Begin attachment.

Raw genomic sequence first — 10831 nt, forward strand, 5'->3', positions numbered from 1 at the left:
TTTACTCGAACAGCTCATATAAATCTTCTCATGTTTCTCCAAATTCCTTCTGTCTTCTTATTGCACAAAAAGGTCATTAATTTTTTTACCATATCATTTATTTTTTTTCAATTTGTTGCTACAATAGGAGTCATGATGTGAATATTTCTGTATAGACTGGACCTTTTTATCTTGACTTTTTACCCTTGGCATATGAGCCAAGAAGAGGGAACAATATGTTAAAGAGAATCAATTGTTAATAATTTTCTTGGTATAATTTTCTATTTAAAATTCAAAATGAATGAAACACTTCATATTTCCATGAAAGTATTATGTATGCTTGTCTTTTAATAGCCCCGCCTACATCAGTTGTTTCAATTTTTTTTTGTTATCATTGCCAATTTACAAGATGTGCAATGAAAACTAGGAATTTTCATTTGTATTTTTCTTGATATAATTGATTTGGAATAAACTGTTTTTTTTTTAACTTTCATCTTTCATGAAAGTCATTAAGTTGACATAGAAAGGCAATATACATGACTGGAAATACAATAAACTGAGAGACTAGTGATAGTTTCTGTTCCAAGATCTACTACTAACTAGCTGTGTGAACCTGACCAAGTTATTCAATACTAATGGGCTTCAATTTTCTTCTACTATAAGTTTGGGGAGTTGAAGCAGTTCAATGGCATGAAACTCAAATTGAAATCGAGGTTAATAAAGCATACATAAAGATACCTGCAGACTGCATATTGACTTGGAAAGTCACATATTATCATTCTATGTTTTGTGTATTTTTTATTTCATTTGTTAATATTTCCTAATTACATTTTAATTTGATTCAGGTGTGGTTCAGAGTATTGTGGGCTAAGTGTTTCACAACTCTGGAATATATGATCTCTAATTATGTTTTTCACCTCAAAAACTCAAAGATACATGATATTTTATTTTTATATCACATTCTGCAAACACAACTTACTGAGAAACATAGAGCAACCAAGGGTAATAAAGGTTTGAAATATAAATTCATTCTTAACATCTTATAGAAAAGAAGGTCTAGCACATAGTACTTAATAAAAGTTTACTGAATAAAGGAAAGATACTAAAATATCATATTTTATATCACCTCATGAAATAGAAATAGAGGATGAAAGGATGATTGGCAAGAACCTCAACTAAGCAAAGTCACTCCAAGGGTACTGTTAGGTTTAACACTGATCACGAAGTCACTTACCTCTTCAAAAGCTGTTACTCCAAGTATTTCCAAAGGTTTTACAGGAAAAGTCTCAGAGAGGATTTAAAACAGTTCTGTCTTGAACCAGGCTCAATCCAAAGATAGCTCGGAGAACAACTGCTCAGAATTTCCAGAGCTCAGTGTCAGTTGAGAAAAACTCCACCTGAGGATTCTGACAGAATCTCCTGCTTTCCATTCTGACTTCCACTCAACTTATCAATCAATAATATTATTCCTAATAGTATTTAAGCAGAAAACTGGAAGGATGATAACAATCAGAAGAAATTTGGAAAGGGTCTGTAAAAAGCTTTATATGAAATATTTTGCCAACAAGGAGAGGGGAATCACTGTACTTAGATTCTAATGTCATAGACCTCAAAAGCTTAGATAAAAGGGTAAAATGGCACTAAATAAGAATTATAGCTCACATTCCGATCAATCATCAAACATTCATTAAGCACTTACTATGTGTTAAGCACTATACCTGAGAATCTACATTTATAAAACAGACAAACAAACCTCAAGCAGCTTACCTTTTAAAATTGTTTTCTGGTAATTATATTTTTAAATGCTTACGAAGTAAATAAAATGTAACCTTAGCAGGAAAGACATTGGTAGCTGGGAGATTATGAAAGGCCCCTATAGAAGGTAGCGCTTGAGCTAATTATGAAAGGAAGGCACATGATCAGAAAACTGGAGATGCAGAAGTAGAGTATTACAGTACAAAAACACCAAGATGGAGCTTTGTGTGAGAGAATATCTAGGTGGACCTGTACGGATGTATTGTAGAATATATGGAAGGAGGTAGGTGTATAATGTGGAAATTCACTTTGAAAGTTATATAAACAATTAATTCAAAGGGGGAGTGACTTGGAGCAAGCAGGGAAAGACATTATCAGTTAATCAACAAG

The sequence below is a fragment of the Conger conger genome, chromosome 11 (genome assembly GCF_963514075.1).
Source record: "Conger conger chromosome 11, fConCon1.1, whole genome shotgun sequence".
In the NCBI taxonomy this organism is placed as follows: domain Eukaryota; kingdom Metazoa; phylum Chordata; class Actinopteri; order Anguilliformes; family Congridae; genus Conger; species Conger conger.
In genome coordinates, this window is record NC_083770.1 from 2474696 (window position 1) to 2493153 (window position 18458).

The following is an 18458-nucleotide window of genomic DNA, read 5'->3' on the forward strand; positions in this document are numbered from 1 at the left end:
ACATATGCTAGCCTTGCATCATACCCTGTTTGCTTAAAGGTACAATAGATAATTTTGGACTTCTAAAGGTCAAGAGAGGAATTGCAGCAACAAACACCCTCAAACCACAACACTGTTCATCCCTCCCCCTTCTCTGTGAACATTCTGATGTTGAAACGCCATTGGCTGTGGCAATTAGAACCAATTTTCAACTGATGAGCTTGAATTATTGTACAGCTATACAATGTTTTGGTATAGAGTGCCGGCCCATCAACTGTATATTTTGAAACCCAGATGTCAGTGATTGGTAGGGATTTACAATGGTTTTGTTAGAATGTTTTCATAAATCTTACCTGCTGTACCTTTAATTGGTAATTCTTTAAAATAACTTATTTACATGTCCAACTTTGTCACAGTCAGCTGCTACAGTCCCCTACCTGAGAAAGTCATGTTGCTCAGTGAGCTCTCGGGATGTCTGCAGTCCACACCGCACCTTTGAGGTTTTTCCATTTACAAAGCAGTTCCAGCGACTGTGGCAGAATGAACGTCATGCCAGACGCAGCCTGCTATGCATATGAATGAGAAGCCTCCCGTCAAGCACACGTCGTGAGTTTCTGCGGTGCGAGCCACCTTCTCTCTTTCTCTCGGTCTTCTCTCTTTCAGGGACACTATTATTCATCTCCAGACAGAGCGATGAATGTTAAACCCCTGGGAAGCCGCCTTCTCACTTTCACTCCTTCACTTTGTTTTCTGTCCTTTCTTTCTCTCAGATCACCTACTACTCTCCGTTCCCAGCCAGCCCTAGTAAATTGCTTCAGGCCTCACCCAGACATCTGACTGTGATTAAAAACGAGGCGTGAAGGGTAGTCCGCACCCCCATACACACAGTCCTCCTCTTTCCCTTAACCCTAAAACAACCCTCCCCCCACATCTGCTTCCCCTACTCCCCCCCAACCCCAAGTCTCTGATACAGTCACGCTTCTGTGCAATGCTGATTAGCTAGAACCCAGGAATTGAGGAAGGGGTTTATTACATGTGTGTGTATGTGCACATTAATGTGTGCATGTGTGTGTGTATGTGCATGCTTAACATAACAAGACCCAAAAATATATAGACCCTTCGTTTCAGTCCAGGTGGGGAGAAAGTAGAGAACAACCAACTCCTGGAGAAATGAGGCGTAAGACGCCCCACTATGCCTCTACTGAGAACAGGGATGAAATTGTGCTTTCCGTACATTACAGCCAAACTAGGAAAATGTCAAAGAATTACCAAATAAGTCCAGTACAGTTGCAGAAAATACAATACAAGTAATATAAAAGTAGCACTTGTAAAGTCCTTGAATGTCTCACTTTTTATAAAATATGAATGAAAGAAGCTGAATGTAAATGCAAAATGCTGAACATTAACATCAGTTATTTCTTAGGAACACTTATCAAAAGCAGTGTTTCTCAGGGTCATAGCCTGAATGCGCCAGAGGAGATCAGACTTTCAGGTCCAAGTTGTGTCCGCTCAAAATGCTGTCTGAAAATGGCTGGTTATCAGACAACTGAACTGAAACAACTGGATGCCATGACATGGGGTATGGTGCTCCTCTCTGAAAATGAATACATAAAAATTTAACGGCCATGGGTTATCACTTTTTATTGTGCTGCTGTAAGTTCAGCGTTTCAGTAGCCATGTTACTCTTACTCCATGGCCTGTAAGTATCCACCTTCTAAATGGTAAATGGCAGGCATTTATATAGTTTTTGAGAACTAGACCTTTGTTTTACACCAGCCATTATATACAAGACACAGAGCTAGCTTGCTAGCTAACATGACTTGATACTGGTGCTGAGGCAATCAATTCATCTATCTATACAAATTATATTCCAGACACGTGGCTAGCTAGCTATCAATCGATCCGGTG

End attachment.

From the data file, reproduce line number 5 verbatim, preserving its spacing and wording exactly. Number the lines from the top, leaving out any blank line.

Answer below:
In the NCBI taxonomy this organism is placed as follows: domain Eukaryota; kingdom Metazoa; phylum Chordata; class Actinopteri; order Anguilliformes; family Congridae; genus Conger; species Conger conger.